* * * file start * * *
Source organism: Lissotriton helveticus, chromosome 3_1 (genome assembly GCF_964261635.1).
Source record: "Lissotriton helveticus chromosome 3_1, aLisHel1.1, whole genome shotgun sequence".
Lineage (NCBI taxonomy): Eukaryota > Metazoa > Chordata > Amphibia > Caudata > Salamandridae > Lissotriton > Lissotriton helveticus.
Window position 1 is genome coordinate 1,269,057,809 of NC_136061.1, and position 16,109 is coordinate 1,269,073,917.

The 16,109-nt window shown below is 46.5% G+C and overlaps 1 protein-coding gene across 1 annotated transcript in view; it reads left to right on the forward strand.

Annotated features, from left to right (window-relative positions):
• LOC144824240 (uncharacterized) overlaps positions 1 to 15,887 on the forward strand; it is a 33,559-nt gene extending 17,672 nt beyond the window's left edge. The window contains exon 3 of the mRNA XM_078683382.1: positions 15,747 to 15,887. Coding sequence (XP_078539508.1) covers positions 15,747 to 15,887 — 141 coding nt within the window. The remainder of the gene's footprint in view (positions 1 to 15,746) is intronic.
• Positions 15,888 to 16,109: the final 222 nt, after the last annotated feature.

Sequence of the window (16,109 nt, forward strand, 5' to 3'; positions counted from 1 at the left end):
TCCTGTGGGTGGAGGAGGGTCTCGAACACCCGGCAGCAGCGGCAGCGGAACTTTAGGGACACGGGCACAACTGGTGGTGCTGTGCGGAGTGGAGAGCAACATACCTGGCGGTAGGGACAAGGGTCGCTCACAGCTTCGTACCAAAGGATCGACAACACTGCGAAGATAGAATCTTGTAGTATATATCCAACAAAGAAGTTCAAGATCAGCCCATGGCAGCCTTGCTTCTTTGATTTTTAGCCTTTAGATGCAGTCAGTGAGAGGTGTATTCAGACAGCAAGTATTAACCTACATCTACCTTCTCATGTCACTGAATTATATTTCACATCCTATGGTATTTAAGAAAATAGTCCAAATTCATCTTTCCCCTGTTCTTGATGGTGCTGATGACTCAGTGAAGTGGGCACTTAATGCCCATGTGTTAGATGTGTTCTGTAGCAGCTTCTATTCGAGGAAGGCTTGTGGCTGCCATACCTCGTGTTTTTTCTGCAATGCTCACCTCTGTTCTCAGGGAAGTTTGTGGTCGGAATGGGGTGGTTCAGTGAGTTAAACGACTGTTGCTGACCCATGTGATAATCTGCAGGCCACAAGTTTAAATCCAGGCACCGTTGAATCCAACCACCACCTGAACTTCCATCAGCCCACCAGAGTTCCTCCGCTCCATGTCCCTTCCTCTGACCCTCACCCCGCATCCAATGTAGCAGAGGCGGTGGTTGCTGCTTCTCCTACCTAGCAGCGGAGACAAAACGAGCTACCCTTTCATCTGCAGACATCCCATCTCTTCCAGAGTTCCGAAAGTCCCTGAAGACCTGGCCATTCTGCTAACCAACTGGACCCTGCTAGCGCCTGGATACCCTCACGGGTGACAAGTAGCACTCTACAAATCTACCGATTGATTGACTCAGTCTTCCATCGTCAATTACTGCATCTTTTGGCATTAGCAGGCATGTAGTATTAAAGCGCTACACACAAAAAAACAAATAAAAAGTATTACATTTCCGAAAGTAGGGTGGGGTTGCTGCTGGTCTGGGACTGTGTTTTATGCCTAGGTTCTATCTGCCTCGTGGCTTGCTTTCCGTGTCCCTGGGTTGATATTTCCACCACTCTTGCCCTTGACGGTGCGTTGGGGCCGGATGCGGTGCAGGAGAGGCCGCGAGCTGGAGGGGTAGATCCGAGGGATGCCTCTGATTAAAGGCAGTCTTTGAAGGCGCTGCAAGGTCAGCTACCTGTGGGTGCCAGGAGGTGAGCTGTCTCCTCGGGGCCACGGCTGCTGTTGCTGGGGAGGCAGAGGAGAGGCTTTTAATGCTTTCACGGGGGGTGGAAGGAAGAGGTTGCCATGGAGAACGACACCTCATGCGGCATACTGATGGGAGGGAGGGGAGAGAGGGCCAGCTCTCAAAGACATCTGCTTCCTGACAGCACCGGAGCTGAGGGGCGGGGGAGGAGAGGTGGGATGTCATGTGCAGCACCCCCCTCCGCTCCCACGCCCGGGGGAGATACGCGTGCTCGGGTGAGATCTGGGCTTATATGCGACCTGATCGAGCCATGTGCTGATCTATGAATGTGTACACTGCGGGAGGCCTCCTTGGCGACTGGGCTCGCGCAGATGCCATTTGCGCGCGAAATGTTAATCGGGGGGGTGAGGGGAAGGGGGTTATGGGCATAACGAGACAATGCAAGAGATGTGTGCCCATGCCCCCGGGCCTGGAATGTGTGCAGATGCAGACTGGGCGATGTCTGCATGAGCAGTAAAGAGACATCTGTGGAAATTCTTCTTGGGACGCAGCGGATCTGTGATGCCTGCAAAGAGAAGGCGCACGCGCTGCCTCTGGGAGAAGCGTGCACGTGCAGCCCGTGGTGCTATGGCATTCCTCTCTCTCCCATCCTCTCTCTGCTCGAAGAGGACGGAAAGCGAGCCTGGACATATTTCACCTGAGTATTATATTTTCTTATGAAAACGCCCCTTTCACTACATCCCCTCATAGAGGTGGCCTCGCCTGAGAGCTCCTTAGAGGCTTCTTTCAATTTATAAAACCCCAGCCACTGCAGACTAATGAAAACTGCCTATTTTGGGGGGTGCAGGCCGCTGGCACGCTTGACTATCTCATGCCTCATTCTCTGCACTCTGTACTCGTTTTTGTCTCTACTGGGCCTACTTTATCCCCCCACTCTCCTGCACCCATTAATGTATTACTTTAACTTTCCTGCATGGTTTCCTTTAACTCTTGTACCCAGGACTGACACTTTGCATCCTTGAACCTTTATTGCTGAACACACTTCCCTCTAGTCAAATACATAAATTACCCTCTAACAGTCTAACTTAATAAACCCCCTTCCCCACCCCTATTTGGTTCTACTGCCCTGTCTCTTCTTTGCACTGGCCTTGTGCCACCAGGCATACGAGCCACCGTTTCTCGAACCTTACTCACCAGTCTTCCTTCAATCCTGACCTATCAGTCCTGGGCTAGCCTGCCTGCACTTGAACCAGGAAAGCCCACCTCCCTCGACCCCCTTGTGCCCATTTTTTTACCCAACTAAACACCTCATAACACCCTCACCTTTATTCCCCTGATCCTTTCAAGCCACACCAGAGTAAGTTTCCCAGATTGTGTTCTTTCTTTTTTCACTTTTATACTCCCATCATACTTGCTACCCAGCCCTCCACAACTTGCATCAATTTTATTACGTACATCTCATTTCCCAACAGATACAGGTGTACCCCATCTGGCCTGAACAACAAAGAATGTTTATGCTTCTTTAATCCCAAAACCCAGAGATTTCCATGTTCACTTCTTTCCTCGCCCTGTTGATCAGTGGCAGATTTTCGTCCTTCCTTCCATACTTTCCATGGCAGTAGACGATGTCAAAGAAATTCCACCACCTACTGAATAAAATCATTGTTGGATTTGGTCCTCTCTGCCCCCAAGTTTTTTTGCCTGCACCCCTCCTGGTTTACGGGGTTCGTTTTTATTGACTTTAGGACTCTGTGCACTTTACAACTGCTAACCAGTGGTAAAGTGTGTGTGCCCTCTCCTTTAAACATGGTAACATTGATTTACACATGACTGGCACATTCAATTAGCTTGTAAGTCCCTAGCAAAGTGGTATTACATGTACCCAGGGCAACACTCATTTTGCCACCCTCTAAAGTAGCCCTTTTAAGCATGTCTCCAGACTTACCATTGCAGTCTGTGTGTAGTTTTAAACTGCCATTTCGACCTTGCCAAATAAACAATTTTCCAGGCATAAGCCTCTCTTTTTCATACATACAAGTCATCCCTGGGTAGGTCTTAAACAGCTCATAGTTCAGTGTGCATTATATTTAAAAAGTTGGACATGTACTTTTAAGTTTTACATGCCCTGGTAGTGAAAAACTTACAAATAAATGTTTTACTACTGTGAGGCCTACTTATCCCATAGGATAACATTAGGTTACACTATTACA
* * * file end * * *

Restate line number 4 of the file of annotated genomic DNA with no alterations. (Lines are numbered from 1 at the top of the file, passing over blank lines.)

Window position 1 is genome coordinate 1,269,057,809 of NC_136061.1, and position 16,109 is coordinate 1,269,073,917.